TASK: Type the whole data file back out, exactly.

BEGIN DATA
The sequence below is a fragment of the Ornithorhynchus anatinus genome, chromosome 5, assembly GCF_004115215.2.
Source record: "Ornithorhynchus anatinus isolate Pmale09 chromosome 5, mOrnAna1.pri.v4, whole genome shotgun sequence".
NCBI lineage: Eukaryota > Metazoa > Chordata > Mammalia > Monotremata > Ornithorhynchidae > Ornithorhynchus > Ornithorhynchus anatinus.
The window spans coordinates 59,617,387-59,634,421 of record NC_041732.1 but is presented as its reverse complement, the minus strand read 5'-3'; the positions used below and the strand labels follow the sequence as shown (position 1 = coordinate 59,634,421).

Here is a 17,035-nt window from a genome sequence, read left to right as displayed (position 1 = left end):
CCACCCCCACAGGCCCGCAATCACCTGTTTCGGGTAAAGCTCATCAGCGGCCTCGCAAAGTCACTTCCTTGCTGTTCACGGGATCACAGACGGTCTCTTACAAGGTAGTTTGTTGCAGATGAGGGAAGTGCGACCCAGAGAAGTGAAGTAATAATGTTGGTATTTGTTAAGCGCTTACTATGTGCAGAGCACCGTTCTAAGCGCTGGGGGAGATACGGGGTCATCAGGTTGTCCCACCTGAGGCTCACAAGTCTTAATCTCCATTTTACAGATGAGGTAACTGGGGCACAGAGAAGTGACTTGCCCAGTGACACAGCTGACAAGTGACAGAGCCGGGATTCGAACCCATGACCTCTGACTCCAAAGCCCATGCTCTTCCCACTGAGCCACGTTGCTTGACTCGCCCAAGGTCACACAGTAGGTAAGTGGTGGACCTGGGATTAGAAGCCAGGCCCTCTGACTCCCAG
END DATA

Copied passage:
The sequence below is a fragment of the Ornithorhynchus anatinus genome, chromosome 5, assembly GCF_004115215.2.
Source record: "Ornithorhynchus anatinus isolate Pmale09 chromosome 5, mOrnAna1.pri.v4, whole genome shotgun sequence".
NCBI lineage: Eukaryota > Metazoa > Chordata > Mammalia > Monotremata > Ornithorhynchidae > Ornithorhynchus > Ornithorhynchus anatinus.
The window spans coordinates 59,617,387-59,634,421 of record NC_041732.1 but is presented as its reverse complement, the minus strand read 5'-3'; the positions used below and the strand labels follow the sequence as shown (position 1 = coordinate 59,634,421).

Here is a 17,035-nt window from a genome sequence, read left to right as displayed (position 1 = left end):
CCACCCCCACAGGCCCGCAATCACCTGTTTCGGGTAAAGCTCATCAGCGGCCTCGCAAAGTCACTTCCTTGCTGTTCACGGGATCACAGACGGTCTCTTACAAGGTAGTTTGTTGCAGATGAGGGAAGTGCGACCCAGAGAAGTGAAGTAATAATGTTGGTATTTGTTAAGCGCTTACTATGTGCAGAGCACCGTTCTAAGCGCTGGGGGAGATACGGGGTCATCAGGTTGTCCCACCTGAGGCTCACAAGTCTTAATCTCCATTTTACAGATGAGGTAACTGGGGCACAGAGAAGTGACTTGCCCAGTGACACAGCTGACAAGTGACAGAGCCGGGATTCGAACCCATGACCTCTGACTCCAAAGCCCATGCTCTTCCCACTGAGCCACGTTGCTTGACTCGCCCAAGGTCACACAGTAGGTAAGTGGTGGACCTGGGATTAGAAGCCAGGCCCTCTGACTCCCAG